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is there (can there be) a CPU board with multiple VME busses?

Discussion in 'Embedded' started by Mark_Galeck, Mar 3, 2008.

  1. Mark_Galeck

    Mark_Galeck Guest

    Hello, I am a software eng and I have a purely hardware question;
    hope that some hardware engs here can comment.

    Does it exist now (or if not, does it make sense that someone will
    design) a CPU board with more than one VME bus? Thank you.

    Mark Galeck
     
    Mark_Galeck, Mar 3, 2008
    #1
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  2. Mark_Galeck

    Tim Wescott Guest

    There may be such a thing, but it would certainly be oddball.

    I don't believe that there is a VME specification for multiple busses in
    one box (someone will correct me soon enough if I'm wrong). Strictly
    speaking, if there isn't such a critter specified then what you are
    asking for isn't possible.

    Tell us what you're trying to do, and perhaps someone will have sensible
    suggestions about how it could be achieved.

    --

    Tim Wescott
    Wescott Design Services
    http://www.wescottdesign.com

    Do you need to implement control loops in software?
    "Applied Control Theory for Embedded Systems" gives you just what it says.
    See details at http://www.wescottdesign.com/actfes/actfes.html
     
    Tim Wescott, Mar 3, 2008
    #2
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  3. Mark_Galeck

    Joerg Guest

    There are, or at least were. That is what the "Bus-Instance" number
    specifies (zero would be a single-bus system):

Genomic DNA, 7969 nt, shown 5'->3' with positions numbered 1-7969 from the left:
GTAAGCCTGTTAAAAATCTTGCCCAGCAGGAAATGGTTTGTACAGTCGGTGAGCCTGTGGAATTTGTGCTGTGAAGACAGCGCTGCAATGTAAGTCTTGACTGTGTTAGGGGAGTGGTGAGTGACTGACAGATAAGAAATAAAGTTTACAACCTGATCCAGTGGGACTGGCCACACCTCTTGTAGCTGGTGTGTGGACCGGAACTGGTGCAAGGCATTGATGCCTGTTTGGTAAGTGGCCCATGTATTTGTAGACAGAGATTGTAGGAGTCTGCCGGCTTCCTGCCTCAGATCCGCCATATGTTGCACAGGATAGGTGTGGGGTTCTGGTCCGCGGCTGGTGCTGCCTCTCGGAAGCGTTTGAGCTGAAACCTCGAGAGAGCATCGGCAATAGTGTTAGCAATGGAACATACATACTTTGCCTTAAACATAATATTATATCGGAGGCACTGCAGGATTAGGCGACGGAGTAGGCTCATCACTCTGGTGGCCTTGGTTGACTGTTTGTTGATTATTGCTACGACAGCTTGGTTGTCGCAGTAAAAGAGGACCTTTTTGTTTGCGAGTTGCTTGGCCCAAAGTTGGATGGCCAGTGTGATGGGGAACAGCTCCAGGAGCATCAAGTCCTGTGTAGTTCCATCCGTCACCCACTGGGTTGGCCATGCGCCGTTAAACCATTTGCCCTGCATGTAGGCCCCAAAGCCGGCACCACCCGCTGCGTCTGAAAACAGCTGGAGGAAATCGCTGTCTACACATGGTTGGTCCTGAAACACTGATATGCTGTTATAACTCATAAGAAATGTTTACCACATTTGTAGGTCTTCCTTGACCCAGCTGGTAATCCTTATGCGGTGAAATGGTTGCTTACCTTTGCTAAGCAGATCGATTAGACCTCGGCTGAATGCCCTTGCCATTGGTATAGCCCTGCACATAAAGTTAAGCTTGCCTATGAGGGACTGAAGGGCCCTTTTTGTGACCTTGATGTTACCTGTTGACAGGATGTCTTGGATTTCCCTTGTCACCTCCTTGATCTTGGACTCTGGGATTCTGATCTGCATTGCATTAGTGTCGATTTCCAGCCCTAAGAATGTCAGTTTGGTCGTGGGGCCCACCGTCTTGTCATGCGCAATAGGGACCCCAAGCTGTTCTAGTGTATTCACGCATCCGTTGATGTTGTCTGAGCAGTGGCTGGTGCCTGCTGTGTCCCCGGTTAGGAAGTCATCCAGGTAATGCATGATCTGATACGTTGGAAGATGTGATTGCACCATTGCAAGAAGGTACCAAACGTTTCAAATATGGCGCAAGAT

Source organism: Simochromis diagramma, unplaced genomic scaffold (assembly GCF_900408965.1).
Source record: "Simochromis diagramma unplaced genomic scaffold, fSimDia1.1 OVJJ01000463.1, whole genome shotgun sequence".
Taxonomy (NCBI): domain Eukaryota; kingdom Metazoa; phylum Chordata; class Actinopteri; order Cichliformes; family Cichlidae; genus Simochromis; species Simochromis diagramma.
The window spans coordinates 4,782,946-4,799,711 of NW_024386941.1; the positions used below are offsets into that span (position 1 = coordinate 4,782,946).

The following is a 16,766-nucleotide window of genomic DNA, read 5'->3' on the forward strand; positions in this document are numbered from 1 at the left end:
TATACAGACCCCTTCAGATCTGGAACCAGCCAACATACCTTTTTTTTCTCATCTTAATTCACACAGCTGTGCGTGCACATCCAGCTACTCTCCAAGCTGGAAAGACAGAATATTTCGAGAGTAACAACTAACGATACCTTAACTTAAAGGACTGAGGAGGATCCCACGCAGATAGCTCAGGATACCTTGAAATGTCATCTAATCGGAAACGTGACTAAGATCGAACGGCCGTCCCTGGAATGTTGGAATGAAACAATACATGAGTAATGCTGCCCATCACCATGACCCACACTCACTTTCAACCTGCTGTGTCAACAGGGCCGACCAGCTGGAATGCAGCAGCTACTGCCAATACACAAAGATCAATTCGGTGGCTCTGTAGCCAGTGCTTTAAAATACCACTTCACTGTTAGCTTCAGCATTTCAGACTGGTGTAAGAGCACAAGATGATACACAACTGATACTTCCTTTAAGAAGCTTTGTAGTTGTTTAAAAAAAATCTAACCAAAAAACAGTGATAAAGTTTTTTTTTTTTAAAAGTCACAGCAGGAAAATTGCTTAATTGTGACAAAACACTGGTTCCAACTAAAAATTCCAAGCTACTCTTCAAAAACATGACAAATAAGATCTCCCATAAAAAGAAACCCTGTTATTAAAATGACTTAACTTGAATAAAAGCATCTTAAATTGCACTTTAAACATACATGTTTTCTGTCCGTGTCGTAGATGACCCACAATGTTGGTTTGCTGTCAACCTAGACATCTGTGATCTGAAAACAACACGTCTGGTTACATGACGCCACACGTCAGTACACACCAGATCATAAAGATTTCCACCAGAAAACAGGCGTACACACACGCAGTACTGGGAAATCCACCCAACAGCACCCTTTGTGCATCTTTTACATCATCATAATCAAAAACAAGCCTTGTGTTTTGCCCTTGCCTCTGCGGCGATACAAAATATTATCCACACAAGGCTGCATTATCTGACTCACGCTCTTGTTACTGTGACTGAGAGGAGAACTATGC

http://h30097.www3.hp.com/docs/base_doc/DOCUMENTATION/HTML/AA-Q0R7F-TE_html/CHPTR004.HTM
     
    Joerg, Mar 3, 2008
    #3
  4. Mark_Galeck

    dbd Guest

    Mark

    Has it been done? I don't know of any.
    Could it be done? I expect so.
    (Would it be standards compliant? I don't know.)
    Does it make sense? Not as a single PCB with VME pinout connectors
    that plug into a COTS motherboard(s). But a module? Maybe.

    In the 90s I worked on a dual VME bus box that had several octal DSP
    boards with a hypercube serial port interconnect spanning the two VME
    sections. The application was a frequency domain beamformer. One VME
    bus had the bandwidth for input or output but not both, so two VMEs.
    OC-3 links brought data into and out of the box. The CPUs just set up
    the DSPs and IO cards, so CPU wasn't the scarce resource, but there
    were no COTS dual VME CPU PCBs or modules at the time.

    Dale B. Dalrymple
    http://dbdimages.com
     
    dbd, Mar 3, 2008
    #4
  5. One do get things like VME-VME bridges. This probably can be designed
    as a CPU board with two VME busses.

    Regards
    Anton Erasmus
     
    Anton Erasmus, Mar 3, 2008
    #5
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